A few tips for those suffering from lack of libido (or maybe it’s your partner whose sex drive doesn’t match yours). (You know that I was trained as a sex therapist in my graduate studies? Hope you don’t mind if I mix in a little of that, along with nutrition ideas.)
1. Maca. Add it to a green smoothie. It’s the “Peruvian ginseng,” a root vegetable prized by the Incans for thousands of years for its ability to improve athletic endurance and sexual stamina.
2. Bee pollen. Look what it does for the queen bee! It’s a powerful aphrodisiac. Try one grain to make sure you’re not allergic, then two grains the next day. Take a teaspoon a day when you’ve ascertained you don’t have a sensitivity to it. Eat a spoonful or put it in a smoothie. It also has a potentially helpful effect on seasonal allergies, and immune function!
3. Figure out what your time of day is, and take advantage of that. Some people are simply more interested in sex in the morning, rather than at night. It’s a truism that many folks are either “night people” or “morning people.” Nothing wrong with that–you might have to compromise if your partner is the opposite.
4. Women, get a full blood-panel workup at a specialized hormone clinic (generally these are run by nurse practitioners) to find out if progesterone or female testosterone is the root of the problem. More and more women are suffering from endocrine disruption and imbalance, probably partly because of things like soy in all our foods, hormones in our animal proteins, etc. A little yam-based progesterone or hormone cream may work wonders. (However, you want this only if it’s warranted by your test results!) Testosterone cream is appropriate only if you are 40 or older. Other remedies your natural-care practitioner may recommend, like DHEA, or flax oil, could be easily located at a health-food store.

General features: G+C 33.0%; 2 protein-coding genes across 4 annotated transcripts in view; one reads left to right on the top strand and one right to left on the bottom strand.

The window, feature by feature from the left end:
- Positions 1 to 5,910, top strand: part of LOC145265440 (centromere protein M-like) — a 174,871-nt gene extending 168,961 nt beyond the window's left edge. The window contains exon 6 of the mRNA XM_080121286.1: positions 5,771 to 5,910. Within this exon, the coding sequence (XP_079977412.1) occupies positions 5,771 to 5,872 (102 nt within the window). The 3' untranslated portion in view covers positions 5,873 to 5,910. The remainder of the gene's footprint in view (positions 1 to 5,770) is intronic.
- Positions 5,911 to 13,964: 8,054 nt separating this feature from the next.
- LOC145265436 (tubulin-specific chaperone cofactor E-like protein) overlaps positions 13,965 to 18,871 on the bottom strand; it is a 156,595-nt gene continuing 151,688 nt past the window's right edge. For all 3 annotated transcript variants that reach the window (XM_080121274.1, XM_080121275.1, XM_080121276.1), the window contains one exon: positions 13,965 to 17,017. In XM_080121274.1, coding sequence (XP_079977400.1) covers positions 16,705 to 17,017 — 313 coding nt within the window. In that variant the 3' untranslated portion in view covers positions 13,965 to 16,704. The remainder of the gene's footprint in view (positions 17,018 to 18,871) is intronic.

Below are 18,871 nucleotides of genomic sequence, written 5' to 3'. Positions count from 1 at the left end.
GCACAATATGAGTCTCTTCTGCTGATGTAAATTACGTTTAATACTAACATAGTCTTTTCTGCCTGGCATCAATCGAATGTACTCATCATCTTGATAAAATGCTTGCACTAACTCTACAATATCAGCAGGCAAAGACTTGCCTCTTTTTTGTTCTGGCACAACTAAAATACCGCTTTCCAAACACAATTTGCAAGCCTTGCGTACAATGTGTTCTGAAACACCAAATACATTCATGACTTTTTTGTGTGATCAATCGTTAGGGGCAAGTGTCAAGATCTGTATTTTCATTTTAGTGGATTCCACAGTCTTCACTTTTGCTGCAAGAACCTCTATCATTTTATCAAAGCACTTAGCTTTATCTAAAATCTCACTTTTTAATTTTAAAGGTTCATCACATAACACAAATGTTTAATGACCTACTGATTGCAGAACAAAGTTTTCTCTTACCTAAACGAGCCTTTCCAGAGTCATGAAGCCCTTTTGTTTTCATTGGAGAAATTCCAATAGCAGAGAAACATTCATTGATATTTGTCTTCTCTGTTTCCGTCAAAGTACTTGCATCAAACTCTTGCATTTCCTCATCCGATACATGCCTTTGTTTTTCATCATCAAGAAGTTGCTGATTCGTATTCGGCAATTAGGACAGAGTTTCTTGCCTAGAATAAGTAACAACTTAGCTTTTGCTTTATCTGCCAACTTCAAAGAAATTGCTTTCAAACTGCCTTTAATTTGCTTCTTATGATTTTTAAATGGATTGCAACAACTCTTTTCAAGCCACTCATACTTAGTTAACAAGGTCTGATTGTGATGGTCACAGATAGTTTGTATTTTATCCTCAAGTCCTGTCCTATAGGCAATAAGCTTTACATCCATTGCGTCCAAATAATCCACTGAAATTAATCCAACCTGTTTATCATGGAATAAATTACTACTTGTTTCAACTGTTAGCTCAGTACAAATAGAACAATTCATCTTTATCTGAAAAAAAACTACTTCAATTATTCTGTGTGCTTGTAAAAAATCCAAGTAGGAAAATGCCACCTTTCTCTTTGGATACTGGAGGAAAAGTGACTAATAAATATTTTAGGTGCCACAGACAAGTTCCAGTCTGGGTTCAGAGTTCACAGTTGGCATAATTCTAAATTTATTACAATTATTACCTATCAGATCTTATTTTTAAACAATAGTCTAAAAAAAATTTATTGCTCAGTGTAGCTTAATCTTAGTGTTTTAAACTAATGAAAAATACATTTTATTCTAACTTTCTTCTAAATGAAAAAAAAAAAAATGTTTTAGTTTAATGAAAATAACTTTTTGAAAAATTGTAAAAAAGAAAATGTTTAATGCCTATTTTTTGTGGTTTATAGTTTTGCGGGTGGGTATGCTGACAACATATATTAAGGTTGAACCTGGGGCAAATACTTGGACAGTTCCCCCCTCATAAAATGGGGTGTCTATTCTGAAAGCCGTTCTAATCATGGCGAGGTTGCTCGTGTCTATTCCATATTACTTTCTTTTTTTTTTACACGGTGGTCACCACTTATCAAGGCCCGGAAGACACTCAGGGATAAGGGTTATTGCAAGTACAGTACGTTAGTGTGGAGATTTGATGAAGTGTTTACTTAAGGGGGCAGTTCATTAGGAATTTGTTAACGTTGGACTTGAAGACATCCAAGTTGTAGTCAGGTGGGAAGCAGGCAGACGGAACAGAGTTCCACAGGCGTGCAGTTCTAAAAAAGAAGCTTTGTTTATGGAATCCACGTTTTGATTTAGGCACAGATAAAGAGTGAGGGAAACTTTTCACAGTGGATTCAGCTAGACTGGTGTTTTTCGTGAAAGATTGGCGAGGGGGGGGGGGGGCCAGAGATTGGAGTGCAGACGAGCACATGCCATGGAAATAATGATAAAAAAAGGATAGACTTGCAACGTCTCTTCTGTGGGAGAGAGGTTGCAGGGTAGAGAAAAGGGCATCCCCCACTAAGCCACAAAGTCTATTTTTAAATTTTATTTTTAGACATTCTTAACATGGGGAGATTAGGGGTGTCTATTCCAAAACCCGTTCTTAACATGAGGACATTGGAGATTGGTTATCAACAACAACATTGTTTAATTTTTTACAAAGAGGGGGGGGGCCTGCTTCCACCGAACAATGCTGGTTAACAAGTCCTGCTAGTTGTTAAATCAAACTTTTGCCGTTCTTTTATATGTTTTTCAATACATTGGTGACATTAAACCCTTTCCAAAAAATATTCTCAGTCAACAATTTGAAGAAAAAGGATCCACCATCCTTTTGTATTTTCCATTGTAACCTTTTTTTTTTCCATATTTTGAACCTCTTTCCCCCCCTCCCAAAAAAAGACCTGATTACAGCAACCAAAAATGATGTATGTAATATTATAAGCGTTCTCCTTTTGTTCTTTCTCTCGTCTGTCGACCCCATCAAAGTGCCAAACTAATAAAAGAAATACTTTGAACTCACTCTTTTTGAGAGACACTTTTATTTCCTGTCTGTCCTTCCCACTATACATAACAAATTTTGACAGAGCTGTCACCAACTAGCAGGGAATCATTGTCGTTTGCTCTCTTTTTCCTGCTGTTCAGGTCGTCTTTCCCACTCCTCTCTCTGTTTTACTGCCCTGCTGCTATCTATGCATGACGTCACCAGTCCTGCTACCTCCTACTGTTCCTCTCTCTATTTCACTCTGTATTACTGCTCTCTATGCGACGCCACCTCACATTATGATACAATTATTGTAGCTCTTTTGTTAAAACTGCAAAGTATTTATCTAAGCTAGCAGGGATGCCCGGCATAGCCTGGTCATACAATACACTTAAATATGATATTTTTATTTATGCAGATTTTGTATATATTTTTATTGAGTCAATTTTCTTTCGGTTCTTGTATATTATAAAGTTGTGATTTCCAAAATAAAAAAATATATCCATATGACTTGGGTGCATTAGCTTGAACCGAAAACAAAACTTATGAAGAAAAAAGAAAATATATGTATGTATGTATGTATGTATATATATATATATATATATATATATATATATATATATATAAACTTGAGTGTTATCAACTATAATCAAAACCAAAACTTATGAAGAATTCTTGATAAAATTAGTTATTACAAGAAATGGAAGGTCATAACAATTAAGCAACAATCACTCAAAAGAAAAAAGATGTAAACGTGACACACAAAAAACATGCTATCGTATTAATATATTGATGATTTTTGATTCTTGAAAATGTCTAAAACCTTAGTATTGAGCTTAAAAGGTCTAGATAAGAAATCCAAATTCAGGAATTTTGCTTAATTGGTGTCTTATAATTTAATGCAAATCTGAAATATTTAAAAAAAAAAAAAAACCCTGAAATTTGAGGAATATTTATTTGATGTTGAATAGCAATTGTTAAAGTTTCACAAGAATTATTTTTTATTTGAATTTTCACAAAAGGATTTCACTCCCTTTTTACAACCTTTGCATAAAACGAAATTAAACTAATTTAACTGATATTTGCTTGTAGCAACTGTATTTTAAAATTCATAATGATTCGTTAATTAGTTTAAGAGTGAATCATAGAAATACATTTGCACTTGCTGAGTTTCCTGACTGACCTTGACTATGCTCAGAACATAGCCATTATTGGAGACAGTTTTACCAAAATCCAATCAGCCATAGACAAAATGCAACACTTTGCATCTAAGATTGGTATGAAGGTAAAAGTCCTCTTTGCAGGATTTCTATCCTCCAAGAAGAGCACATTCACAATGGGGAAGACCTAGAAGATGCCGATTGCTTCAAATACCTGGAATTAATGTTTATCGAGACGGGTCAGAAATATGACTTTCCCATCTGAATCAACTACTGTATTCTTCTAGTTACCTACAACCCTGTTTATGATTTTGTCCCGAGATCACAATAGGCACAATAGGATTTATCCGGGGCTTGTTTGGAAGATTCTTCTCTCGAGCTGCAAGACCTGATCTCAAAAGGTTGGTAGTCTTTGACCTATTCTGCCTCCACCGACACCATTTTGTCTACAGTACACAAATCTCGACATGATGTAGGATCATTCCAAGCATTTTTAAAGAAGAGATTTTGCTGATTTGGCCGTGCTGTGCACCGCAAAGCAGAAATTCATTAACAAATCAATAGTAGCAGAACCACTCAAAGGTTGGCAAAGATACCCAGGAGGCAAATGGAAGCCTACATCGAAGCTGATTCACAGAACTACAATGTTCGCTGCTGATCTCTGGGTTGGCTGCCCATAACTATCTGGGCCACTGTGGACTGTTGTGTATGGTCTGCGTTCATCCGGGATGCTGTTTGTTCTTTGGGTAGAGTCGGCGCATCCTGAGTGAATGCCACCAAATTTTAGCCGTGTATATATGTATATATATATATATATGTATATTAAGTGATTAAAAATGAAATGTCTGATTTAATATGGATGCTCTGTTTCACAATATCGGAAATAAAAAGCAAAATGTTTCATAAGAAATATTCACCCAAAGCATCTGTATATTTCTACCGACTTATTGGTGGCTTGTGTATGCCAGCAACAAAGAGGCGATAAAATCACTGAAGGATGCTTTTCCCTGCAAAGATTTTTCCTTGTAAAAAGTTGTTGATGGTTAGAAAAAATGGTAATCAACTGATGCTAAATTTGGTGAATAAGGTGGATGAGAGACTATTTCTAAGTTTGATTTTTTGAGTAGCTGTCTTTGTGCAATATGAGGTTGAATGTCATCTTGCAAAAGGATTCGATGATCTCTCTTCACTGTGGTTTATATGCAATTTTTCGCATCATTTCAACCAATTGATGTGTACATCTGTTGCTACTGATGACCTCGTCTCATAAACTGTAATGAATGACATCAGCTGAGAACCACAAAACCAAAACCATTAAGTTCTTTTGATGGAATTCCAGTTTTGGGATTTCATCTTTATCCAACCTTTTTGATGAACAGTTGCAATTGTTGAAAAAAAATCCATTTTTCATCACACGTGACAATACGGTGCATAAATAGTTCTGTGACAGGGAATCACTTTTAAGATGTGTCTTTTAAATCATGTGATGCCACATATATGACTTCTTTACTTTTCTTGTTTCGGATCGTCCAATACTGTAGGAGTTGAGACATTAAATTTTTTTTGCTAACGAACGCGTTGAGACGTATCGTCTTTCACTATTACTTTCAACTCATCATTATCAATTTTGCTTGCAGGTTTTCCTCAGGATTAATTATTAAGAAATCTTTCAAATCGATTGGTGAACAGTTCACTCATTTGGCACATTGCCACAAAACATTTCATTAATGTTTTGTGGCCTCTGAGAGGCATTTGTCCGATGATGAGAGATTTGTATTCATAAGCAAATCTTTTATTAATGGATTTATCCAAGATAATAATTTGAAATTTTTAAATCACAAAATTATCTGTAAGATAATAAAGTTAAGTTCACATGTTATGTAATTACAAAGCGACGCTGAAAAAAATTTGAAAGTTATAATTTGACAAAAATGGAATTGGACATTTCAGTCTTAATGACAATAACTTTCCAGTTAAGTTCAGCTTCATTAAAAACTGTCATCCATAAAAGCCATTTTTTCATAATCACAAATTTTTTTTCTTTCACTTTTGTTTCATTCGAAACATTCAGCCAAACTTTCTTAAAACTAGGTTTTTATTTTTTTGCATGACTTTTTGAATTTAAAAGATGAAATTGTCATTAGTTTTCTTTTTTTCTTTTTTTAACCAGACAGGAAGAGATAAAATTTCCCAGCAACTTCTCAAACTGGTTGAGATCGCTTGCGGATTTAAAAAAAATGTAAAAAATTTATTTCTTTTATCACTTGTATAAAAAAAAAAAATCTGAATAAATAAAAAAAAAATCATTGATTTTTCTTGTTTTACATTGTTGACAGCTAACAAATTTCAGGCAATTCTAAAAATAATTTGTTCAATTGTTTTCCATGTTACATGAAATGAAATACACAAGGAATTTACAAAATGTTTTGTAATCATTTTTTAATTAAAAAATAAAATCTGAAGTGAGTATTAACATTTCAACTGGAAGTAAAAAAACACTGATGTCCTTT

5. Realize that, according to research, even 10 lbs. of extra weight can dramatically affect your sex drive. Not only because you are less confident and feel less sexy–and libido has everything to do with self-confidence or self-esteem, too–but also because of the unbalancing effect on your hormones. Progressing with whole foods to your ideal weight, then, has even more upside potential.